I sometimes tell the story of how a few years ago I was teaching an evening course on hermeneutics, a course jointly offered by several of the seminaries in the Chicago area. Not very successfully, I was trying to set out both what could be learned from the new hermeneutic, and where the discipline was likely to lead one astray. In particular, I was insisting that true knowledge is possible, even to finite, culturebound creatures. A doctoral student from another seminary waited patiently through two or three hours of lectures, and then quietly protested that she did not think I was escaping from the dreaded positivism of the nineteenth century. Deeper appreciation for the ambiguities of language, the limits of our understanding, the uniqueness of each individual and the social nature of knowledge would surely drive me to a more positive assessment of the new hermeneutic. I tried to defend my position, but I was quite unable to persuade her.Debate with this kind of deconstructionist over what a word or passage means is self-defeating for two reasons:
Finally, in a moment of sheer perversity on my part, I joyfully exclaimed, "Ah, now I think I see what you are saying. You are using delicious irony to affirm the objectivity of truth."
The lady was not amused. "That is exactly what I am not saying," she protested with some heat, and she laid out her position again. I clasped my hands in enthusiasm and told her how delighted I was to find someone using irony so cleverly in order to affirm the possibility of objective knowledge. Her answer was more heated, but along the same lines as her first reply. I believe she also accused me of twisting what she was saying.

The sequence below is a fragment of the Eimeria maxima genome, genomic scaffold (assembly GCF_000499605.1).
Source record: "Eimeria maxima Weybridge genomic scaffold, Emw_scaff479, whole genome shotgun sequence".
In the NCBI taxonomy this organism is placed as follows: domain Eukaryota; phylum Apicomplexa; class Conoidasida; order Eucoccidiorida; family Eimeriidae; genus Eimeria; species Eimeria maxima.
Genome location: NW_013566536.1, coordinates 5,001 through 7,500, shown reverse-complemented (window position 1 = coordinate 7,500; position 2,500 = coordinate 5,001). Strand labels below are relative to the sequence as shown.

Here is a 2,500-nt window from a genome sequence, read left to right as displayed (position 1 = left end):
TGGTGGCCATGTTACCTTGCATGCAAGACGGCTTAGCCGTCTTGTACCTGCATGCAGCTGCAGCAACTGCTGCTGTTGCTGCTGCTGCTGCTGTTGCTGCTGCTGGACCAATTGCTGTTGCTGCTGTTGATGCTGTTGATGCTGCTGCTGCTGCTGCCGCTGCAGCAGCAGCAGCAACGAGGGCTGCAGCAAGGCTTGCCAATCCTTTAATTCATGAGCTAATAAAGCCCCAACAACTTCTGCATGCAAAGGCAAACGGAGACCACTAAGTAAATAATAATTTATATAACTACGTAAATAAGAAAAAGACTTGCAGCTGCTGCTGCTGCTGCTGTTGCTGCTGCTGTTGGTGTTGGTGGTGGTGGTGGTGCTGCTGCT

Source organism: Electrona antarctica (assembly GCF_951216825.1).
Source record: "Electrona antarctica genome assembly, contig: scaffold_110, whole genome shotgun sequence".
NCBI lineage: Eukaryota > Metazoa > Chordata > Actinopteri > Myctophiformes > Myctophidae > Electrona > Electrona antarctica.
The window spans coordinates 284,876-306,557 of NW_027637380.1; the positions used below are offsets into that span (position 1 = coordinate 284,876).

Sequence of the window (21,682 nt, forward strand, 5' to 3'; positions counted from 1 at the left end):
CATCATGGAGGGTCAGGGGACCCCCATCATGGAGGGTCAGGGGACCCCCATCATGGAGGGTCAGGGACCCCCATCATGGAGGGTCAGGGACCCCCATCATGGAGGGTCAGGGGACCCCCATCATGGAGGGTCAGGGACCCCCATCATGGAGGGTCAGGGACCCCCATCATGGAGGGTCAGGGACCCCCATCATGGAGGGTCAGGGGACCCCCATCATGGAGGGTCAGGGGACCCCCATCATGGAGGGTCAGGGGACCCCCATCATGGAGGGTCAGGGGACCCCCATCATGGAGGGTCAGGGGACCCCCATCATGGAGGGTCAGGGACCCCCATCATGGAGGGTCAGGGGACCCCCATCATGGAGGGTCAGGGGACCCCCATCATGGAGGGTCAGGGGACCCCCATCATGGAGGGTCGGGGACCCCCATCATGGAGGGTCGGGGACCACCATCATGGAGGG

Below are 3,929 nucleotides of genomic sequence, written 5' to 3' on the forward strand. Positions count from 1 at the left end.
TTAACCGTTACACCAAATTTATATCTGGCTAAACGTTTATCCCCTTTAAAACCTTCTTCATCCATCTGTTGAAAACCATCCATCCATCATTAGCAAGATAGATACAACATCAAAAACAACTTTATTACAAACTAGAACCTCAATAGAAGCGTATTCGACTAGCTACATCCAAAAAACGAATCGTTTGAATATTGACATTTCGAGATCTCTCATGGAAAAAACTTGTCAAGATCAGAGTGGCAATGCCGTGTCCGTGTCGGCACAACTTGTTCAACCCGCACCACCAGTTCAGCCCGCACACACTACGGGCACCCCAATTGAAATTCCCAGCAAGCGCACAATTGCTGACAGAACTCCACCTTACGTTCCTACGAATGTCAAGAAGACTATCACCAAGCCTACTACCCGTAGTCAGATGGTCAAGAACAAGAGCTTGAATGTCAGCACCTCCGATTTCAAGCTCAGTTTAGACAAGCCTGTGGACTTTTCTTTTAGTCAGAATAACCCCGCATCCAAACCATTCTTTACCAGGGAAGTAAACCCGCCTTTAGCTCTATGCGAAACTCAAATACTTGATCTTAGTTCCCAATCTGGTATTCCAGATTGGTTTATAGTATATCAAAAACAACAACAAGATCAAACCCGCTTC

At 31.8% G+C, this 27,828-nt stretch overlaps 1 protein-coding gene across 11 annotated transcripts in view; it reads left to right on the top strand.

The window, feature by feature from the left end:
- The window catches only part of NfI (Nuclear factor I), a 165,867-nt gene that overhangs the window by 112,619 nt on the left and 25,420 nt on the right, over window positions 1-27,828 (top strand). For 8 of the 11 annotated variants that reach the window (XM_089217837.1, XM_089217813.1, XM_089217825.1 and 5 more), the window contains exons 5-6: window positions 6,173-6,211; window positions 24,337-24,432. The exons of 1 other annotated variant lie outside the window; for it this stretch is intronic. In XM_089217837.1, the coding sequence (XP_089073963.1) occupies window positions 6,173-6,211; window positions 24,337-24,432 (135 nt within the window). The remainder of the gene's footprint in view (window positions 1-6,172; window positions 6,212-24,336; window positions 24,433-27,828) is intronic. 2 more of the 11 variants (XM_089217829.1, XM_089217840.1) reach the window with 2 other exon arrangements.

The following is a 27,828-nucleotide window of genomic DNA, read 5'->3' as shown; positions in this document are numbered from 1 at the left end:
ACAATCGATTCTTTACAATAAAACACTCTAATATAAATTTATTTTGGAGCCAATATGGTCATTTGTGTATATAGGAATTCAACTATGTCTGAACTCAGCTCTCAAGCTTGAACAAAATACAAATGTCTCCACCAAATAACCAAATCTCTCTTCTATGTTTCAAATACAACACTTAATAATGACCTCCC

I told her I thought it was marvelous that she should add emotion to her irony, all to the purpose of exposing the futility of extreme relativism, thereby affirming truth's objectivity. Not surprisingly, she exploded in real anger, and accused me of a lot of unmentionable things. When she finally cooled down, I said, rather quietly, "But this is how I am reading you."
Of course, she saw what I was getting at immediately, and sputtered out like a spent candle. She simply did not know what to say. In one sense, of course, my example was artificial, since I only pretended to read her in a certain way. But what I did was sufficient to prove the point I was trying to make to her: "You are a deconstructionist," I told her, "but you expect me to interpret your words aright. More precisely, you are upset because I seem to be divorcing the meaning I claim to see in your words from your intent. Thus, implicitly you affirm the link between text and authorial intent. I have never read a deconstructionist
who would be pleased if a reviewer misinterpreted his or her work: thus in practice deconstructionists implicitly link their own texts with their own intentions. I simply want the same courtesy extended to Paul."
-- Carson, "The Challenge from Preaching of the Gospel to Pluralism," in Criswell Theological Review 7.2 (1994), 22-23. Online here (pdf). A version of this text appears in Carson's book The Gagging of God (102-103).
1) If anyone's interpretation is fair game, then so is yours, and therefore the debate is a non-starter.
2) If you are insistent on authorial intent it puts you in an immediately defensive and rhetorically losing position -- barring some trickery, a la Carson's above -- because a deconstructionist interlocutor doesn't care what you or the author means; they "know" that what you mean and the author mean is what they mean for you to mean. Know what I mean?
I recently proposed an application of the 10 Commandments for Writers. I suppose one for readers could be helpful too, but the chief would be that loving God with all our minds and hearts means "loving the author as ourselves," and surely this means that we should agree that, as we would want others to understand our meaning and not to impose their own interpretation contrary to evidence upon our words, we should afford the same charity to an author in seeking to understand his or hers.